We rolled down the windows and watched the streets narrow, turn to cobblestones, and fill with people squeezing past one another on constricted sidewalks, which only twenty years ago were reserved exclusively for ladinos – an ethnic category distinct to Southern Mexico and Guatemala, distinguishing those with Spanish blood from mestizos or indigenous. As recently as 1980, it was a crime for one of Chiapas’ indigenous inhabitants not to move off the sidewalk for a ladino landowner.
The Zapatista movement challenged that hegemony, confronting institutionalized racism, economic exploitation and the extreme marginalization of Chiapas’ indigenous people. And yet now, twenty years later, Chiapas remains the poorest state of a poor country, and the streets of San Cristóbal de las Casas are awash in sympathetic foreigners dreaming of revolution.
The four of us – me, my husband Jorge, and our friends Susy and Mauricio – would be staying at a house owned by Mauricio’s mother’s boyfriend; the boyfriend spent half the year in Minnesota and the other half in Chiapas leading tours to autonomous Zapatista and Mayan communities. At the moment he was stateside, meaning we had the house – right on the edge of downtown San Cristóbal – to ourselves. We were stopping over for a few days en route to the Guatemalan border, to renew the permit for Susy and Mauricio’s car.
We had reservations about San Cristóbal from the beginning. We lived in Oaxaca City, some 400 miles to the north – Mauricio and Susy were working on fellowships for their doctoral programs in anthropology, and Jorge and I were a freelance photographer and writer, respectively – and we agreed that the vibe there was different. San Cristóbal gave off a charged friction that made the picturesque colonial city (one of Mexico’s government-designated “Pueblos Mágicos,” or “Magic Villages”) both intriguing and unsettling.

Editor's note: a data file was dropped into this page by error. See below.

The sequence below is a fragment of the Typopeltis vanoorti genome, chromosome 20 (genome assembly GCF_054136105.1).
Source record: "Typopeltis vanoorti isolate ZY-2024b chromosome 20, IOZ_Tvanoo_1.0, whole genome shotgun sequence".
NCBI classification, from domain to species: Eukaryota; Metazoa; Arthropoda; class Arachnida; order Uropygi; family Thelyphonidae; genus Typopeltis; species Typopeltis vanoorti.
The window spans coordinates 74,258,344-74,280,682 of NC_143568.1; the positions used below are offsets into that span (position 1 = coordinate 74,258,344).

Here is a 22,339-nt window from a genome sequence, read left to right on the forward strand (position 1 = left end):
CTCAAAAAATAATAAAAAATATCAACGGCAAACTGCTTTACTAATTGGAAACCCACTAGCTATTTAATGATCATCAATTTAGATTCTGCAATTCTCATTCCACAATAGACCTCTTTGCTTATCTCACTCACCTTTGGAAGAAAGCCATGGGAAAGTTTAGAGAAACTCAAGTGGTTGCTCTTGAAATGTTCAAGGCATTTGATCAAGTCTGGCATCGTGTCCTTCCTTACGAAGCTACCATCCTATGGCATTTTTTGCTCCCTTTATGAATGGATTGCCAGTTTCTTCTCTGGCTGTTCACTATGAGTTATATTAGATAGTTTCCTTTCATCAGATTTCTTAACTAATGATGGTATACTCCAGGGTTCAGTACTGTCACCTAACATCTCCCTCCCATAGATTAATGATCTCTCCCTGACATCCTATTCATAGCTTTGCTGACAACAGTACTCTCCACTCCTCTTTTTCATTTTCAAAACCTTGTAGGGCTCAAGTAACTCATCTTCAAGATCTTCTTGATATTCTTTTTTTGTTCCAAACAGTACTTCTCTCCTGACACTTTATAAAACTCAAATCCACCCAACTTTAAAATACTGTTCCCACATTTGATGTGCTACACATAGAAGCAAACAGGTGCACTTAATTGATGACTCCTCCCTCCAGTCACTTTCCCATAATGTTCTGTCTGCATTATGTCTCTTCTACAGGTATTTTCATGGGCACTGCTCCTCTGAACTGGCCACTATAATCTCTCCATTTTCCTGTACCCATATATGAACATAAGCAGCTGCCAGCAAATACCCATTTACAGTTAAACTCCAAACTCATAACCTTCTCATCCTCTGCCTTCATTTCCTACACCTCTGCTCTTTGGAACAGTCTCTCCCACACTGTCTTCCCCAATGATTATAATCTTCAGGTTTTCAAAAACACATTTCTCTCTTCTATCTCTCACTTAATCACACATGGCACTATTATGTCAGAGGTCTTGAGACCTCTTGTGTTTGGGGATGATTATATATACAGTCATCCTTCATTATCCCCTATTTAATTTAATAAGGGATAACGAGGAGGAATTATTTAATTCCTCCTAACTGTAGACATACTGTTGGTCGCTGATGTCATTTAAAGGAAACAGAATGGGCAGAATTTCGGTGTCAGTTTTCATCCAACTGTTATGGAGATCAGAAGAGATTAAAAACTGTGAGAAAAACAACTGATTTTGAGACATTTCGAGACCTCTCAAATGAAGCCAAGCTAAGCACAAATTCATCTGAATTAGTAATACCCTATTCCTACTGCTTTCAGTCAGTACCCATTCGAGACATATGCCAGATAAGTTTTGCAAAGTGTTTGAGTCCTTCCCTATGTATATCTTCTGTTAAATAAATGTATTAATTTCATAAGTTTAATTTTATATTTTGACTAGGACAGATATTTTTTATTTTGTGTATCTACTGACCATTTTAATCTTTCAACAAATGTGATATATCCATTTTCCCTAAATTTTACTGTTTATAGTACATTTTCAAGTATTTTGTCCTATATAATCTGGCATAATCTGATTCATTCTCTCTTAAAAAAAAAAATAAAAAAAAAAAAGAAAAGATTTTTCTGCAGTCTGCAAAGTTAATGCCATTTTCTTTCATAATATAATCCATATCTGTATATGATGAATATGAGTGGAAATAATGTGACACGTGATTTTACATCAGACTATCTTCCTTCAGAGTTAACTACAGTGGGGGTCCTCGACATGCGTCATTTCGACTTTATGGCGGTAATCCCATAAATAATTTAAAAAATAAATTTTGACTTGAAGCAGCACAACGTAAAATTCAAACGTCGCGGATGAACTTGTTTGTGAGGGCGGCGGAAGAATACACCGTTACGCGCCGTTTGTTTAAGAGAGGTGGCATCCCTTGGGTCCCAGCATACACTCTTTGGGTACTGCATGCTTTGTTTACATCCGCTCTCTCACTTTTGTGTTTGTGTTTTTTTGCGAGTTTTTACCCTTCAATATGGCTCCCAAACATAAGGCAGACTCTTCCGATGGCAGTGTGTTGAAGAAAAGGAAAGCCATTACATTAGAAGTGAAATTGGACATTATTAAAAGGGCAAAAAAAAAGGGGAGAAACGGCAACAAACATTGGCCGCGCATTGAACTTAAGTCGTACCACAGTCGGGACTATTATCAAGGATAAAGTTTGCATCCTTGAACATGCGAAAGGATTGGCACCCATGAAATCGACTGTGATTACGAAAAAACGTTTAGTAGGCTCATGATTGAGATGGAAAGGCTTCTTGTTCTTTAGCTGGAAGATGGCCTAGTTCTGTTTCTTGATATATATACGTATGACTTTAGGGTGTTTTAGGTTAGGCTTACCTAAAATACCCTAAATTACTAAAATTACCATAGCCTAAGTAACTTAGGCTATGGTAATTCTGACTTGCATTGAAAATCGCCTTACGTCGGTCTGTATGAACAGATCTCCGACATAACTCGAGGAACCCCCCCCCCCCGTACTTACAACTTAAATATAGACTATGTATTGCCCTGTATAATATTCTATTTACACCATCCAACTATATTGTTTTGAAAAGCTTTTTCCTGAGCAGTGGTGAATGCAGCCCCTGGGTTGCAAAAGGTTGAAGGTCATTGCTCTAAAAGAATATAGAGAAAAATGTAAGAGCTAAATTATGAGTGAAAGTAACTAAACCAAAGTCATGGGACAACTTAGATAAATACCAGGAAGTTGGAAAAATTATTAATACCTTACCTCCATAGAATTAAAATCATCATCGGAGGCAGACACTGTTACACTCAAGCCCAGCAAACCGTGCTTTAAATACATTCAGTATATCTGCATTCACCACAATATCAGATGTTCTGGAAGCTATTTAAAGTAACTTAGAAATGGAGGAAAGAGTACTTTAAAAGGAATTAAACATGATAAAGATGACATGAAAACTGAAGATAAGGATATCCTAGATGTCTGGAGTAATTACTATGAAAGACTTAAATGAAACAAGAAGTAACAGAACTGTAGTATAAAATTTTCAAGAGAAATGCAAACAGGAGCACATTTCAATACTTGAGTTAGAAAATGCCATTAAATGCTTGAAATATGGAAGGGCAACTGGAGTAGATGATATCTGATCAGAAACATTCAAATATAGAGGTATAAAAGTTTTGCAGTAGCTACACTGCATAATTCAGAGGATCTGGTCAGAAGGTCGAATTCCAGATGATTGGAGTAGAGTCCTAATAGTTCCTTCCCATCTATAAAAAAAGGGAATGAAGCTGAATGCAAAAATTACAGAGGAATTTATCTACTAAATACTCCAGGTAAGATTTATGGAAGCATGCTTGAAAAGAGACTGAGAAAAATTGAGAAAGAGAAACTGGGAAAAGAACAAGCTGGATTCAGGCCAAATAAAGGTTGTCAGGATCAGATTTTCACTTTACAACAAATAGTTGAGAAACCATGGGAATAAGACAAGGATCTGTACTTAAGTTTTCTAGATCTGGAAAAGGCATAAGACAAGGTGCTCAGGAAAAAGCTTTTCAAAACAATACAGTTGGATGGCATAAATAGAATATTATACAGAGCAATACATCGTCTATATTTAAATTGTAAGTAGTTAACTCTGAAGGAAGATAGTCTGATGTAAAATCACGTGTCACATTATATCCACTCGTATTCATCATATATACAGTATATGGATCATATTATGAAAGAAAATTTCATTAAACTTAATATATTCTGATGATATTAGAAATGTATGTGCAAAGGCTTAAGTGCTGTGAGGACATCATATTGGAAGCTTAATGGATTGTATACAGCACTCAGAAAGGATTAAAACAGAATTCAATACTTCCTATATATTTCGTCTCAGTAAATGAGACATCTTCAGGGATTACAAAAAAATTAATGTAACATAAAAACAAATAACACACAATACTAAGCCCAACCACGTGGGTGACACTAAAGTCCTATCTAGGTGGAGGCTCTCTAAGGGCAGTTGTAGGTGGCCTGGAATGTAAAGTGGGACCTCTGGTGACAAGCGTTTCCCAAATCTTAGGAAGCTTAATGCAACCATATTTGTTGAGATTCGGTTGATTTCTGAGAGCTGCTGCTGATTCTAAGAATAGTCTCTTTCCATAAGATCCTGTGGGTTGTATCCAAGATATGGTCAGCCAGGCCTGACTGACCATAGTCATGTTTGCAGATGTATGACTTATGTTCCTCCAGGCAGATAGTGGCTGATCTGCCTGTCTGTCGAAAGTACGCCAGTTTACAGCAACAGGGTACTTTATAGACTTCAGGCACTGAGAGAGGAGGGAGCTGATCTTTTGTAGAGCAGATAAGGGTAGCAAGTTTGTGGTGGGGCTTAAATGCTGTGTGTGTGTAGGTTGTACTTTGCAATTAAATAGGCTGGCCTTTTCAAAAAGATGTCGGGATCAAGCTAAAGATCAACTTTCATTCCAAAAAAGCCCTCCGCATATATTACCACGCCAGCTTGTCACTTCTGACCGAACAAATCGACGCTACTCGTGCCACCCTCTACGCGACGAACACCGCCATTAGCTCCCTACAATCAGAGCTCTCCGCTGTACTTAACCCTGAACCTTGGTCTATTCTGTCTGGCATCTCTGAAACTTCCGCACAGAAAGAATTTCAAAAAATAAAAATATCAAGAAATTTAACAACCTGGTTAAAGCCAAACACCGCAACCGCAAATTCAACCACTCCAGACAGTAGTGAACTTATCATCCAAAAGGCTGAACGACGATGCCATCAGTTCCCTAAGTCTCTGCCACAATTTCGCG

While we waited for Mauricio’s contact to text him about the keys to the house, we went to a taco joint on Real de Guadeloupe, one of the downtown’s central pedestrian streets. The tacos came with the usual assortment of toppings, arrayed in a cupped tray with napkins wedged in its center.
As we were drizzling salsa atop the steaming meat, an indigenous girl, no older than five or six, darted in off the street and asked for money. Susy shook her head but offered the girl a taco, which she readily accepted. Hurriedly, as if being chased, the girl piled on spoonfuls of toppings – quick, onion, quick, cilantro, quick, salsa! – and then bolted back out into her bedraggled group of friends, sharing messy, gigging bites with the other girls dressed likewise in braids, woolen skirts, silk shirts embroidered in azure Mayan blue.
The instant the girl was out of sight, our polished, pale-skinned young waitress appeared and apologized profusely. “Would you like a new one?” she asked, pointing to the condiment tray. “I’m so sorry.”
We shook our heads, reassuring her that it was okay until, slightly disbelieving and embarrassed, she backed away. “That,” Susy said, “is what I hate about San Cristobal.”
For our first days in San Cristóbal Jorge and I did what most travelers do in a new city: we roamed, we ate, we drank coffee and scribbled in notebooks and journals, we grazed lightly on churches and museums. We drank vino tinto at Bar La Revolución and listened to seasoned anthropologists with artfully weathered leather valises discuss their dinner parties, we turned down a million identical friendship bracelets, we ate artisanal French croissants, we listened to earnest hipster bands sing about revolution, we bought organic jam from a German-owned bakery selling beautiful silkscreens of the Zapatistas and advertising NGO projects and yoga classes. I ignored the discordant notes: living was good, culture like-minded, intentions everywhere noble.